Sugar Sweet Farm Camp
Pool Safety Protocol
Each day of camp is 5 hours of hands on programing, ending with a refreshing water time in the family pool. Pool safety during our farm camps has always been a top priority for our program. Swimming happens at the end of our camp day and campers enjoy the water for about 35 minutes. We swim in our family pool which is very friendly to new swimmers.
Coverage: We have 18 campers and 7 full time counselors. I have at least 2 Red Cross certified Lifeguards on duty. Campers’ ages range from 6 to 12 years old. We live in a coastal community where swim lessons and beach time are a big part of every child’s life. Nonetheless, we are diligent about pool safety and supervision all day long. Children are supervised 100% of the time while on the property. Children are never allowed to go anywhere alone. They always have a counselor with them.
At swim time, the children are not allowed in the water until all campers have changed into their swim attire and stowed their backpacks. When we have our staff in place on either ends of the pool and in the water, we review pool safety rules and then blow a whistle inviting the children to enter the pool. We have one staff member standing on the deck of the deep end and one staff member standing on the deck of the shallow end. We also have one staff member floating on a noodle in the deep-end to supervise jumping, which is only allowed under supervision from the deep-end edge of the pool. Otherwise, campers enter from the steps in the shallow end. Campers wait until the deep-end counselor okays each camper individually to jump in. No one is allowed to jump in until the deep-end counselor is in place and “opens” the deep-end of the pool. And each child waits for permission to jump. We are very careful to wait for the deep-end to clear before allowing the next child to jump. Three other staff members are playing with the children in the pool or taking them to the restroom etc.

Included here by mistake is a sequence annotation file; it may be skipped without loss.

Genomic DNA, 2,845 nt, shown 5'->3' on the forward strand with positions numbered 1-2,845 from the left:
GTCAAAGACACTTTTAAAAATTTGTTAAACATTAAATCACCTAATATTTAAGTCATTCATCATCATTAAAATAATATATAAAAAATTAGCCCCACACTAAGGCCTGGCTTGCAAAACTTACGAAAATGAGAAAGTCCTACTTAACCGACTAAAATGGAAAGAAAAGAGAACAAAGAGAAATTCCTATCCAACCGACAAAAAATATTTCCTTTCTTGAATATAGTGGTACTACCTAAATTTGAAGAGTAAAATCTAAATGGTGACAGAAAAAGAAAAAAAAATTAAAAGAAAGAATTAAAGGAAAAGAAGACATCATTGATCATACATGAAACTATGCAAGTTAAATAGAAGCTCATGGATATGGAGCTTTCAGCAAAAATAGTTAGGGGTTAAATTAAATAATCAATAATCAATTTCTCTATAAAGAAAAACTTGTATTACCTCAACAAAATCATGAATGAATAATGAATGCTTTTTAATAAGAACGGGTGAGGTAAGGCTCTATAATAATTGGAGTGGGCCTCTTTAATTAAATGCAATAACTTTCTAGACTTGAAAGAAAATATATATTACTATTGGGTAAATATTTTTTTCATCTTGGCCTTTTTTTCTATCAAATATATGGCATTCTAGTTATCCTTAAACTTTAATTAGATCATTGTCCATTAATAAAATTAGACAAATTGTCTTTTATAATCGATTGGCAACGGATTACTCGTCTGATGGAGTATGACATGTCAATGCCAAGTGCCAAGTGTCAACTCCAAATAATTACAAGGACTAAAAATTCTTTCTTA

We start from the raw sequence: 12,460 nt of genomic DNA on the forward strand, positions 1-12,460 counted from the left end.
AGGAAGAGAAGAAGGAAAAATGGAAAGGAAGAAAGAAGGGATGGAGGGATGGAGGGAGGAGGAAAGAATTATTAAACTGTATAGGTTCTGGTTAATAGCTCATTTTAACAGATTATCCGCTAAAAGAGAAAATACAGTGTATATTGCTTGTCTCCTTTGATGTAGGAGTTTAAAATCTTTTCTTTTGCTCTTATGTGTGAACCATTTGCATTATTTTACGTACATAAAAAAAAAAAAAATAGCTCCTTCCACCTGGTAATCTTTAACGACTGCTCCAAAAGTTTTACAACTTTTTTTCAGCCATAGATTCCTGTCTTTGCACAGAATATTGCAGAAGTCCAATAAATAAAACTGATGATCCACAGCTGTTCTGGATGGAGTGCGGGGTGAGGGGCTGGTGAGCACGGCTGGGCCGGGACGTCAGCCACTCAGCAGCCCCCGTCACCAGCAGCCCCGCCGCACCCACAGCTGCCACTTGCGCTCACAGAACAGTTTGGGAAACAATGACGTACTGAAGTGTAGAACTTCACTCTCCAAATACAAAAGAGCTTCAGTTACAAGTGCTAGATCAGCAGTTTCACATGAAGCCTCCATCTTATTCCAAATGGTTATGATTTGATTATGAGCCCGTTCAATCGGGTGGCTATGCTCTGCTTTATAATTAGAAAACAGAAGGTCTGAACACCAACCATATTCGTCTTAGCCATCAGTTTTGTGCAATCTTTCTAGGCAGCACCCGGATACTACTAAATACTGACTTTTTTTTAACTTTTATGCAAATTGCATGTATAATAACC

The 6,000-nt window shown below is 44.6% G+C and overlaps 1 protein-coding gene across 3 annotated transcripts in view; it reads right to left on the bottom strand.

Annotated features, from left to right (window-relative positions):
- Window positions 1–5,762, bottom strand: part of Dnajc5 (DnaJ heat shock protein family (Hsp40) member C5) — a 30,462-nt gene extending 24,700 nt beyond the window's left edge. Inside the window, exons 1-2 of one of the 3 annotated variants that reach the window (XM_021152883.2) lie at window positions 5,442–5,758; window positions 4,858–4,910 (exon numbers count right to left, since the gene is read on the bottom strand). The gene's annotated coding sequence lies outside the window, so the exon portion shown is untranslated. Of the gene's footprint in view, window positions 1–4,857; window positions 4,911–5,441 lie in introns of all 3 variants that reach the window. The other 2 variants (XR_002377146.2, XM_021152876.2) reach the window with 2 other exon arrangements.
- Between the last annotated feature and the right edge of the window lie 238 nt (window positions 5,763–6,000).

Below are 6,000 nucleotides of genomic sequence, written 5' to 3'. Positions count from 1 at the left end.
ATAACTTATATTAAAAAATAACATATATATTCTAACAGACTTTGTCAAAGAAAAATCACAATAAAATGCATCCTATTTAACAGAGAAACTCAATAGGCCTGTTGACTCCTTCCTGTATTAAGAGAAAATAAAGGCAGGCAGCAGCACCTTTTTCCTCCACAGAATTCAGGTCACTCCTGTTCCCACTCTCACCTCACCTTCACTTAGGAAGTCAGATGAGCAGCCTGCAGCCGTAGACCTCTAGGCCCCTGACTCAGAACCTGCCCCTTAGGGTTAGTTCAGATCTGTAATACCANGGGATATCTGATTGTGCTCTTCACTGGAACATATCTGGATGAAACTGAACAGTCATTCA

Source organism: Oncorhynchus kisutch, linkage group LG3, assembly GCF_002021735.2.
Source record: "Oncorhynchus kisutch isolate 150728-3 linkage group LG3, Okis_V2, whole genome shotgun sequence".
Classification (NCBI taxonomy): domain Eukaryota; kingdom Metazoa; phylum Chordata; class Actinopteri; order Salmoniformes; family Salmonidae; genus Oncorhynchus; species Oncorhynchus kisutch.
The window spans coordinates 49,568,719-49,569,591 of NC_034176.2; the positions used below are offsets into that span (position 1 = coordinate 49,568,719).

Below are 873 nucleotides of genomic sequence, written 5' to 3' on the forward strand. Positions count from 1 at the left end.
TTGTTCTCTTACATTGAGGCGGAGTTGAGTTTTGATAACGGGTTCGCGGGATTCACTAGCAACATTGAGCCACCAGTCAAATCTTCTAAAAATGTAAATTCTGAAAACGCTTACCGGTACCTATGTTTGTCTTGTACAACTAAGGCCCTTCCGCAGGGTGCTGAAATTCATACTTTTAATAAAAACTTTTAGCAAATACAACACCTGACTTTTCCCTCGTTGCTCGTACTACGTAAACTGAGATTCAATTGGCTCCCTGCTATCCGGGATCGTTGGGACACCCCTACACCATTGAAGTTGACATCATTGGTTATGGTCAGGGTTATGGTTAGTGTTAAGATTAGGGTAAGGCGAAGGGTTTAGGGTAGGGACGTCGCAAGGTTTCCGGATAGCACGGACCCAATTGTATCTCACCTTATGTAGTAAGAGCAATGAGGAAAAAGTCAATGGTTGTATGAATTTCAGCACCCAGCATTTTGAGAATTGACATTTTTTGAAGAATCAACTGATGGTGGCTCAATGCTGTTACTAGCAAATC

While supervising from the 2 decks, those staff members are constantly performing head counts. All other counselors know to inform the deck lifeguards if they take a child to the bathroom or out of the pool so we can adjust our headcount numbers. We do not allow floats in the pool aside from 4 pool noodles, to ensure visibility (or water wings if sent by the parent). The deep-end deck lifeguard carries a red 50” rescue tube and wears a whistle.
Pool Configuration: Our pool is a very friendly shape for beginners. It is oval shaped with a spa at one end. We turn on the spa to heat it during lunch time and turn it off before the children enter so there are no bubbles obscuring visibility. The shallow end has a 15’ long submerged granite ledge/shelf where children can walk along and hang out with their shoulders and heads above the water. There are similar 5’ long shelves on both sides of the deep end so children can easily perch there with their shoulders and heads above the water. The deep end is approx. 9’ deep. The pool is surrounded by scored concrete and is not slippery at all, though we insist the children walk around the edge. As I mentioned above, we only allow jumping from the deep-end edge -- about 9 feet of space to supervise. Children jump one at a time with permission from the counselor in the water, ready to reach out and assist their landing if needed. The counselor makes sure the child swims to the edge before giving permission to the next jumper. We do not allow back flips or backward jumping.
Tom Butler from Heartland Services is my pool service technician and cleans the pool and ensures the perfect water quality weekly. It is a salt water pool so is kind to the children’s eyes. 760-525-1032
Behavior: Consistent with our camp culture, we encourage kindness in the pool. We do not allow the children to fight, dunk, splash each other in the face, or ride on each other’s shoulders. The children play very sweetly in the pool and many congregate in the spa which ends up like a big bath tub. Our staff is attentive, and we continue our excellent ratio of 1 counselor for every 3 campers. If parents send water wings or floatation suits, we ensure that the children wear them. If parents express concern about their child’s water safety skills or swimming ability, I invite them to come early and sit poolside to watch with us. Whenever this happens, parents thank me and complement our staff on its vigilance and high standard of pool safety.
If there is any additional information you require about our pool safety protocol, please do not hesitate to contact me.
Elizabeth Sugarman 760-815-6616